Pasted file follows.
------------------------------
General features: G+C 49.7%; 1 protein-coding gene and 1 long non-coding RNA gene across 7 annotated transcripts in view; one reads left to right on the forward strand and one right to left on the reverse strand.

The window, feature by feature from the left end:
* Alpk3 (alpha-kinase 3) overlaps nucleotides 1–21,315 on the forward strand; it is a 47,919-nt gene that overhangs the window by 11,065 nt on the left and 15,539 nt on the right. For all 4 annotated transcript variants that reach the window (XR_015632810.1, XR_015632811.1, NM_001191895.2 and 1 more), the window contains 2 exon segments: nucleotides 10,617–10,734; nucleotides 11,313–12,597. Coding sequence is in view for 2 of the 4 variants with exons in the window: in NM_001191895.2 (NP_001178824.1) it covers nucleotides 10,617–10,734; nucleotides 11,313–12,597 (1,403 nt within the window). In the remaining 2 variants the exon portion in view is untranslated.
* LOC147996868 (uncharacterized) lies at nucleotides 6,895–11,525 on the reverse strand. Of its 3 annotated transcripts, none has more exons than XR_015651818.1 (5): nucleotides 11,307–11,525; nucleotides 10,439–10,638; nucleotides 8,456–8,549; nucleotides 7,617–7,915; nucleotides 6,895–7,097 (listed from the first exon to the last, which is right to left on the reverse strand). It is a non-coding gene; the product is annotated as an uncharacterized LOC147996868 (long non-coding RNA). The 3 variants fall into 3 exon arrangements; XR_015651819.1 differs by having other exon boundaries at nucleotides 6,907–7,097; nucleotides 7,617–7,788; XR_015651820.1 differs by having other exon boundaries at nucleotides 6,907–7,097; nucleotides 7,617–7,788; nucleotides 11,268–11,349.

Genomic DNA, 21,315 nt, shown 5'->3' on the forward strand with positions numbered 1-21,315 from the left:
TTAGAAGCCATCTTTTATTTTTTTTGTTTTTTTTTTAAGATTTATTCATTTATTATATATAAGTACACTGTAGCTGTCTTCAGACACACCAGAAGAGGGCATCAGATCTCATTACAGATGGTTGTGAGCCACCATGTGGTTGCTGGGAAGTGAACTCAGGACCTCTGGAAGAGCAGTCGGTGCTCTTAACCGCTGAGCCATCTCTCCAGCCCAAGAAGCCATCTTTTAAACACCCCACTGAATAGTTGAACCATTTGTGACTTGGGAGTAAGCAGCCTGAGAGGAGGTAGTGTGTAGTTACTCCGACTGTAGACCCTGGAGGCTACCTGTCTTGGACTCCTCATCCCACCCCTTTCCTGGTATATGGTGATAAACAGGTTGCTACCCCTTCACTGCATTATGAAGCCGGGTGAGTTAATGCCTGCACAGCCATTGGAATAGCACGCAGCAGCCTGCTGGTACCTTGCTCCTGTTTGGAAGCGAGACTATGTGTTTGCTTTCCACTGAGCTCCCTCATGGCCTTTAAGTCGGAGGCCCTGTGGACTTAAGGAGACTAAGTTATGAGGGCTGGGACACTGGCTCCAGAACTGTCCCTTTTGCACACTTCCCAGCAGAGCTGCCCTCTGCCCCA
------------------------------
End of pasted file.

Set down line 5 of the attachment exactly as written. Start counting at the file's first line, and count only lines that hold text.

Genomic DNA, 21,315 nt, shown 5'->3' on the forward strand with positions numbered 1-21,315 from the left: